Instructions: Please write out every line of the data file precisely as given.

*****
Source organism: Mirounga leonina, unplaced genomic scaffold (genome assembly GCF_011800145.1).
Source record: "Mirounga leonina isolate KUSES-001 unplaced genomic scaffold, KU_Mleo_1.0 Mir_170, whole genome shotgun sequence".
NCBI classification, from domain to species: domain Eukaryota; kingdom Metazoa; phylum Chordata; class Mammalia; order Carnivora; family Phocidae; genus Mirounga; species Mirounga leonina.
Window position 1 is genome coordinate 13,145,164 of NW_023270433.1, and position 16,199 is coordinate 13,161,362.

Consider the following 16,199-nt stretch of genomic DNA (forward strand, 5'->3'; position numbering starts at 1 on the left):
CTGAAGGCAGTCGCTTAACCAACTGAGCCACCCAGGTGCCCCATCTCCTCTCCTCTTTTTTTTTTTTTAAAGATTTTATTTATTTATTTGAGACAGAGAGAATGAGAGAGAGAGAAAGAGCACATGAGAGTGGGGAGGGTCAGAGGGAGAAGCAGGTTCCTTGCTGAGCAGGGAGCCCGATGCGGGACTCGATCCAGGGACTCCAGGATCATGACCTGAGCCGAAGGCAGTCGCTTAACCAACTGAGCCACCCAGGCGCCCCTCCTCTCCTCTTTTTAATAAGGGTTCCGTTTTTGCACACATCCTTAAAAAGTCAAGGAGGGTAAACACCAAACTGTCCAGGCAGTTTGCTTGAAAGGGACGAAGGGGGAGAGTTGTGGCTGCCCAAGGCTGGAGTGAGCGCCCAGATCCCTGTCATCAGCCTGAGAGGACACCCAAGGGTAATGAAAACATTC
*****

Source organism: Mirounga leonina, unplaced genomic scaffold (genome assembly GCF_011800145.1).
Source record: "Mirounga leonina isolate KUSES-001 unplaced genomic scaffold, KU_Mleo_1.0 Mir_170, whole genome shotgun sequence".
NCBI classification, from domain to species: domain Eukaryota; kingdom Metazoa; phylum Chordata; class Mammalia; order Carnivora; family Phocidae; genus Mirounga; species Mirounga leonina.
Window position 1 is genome coordinate 13,145,164 of NW_023270433.1, and position 16,199 is coordinate 13,161,362.

Consider the following 16,199-nt stretch of genomic DNA (forward strand, 5'->3'; position numbering starts at 1 on the left):
CTGAAGGCAGTCGCTTAACCAACTGAGCCACCCAGGTGCCCCATCTCCTCTCCTCTTTTTTTTTTTTTAAAGATTTTATTTATTTATTTGAGACAGAGAGAATGAGAGAGAGAGAAAGAGCACATGAGAGTGGGGAGGGTCAGAGGGAGAAGCAGGTTCCTTGCTGAGCAGGGAGCCCGATGCGGGACTCGATCCAGGGACTCCAGGATCATGACCTGAGCCGAAGGCAGTCGCTTAACCAACTGAGCCACCCAGGCGCCCCTCCTCTCCTCTTTTTAATAAGGGTTCCGTTTTTGCACACATCCTTAAAAAGTCAAGGAGGGTAAACACCAAACTGTCCAGGCAGTTTGCTTGAAAGGGACGAAGGGGGAGAGTTGTGGCTGCCCAAGGCTGGAGTGAGCGCCCAGATCCCTGTCATCAGCCTGAGAGGACACCCAAGGGTAATGAAAACATTC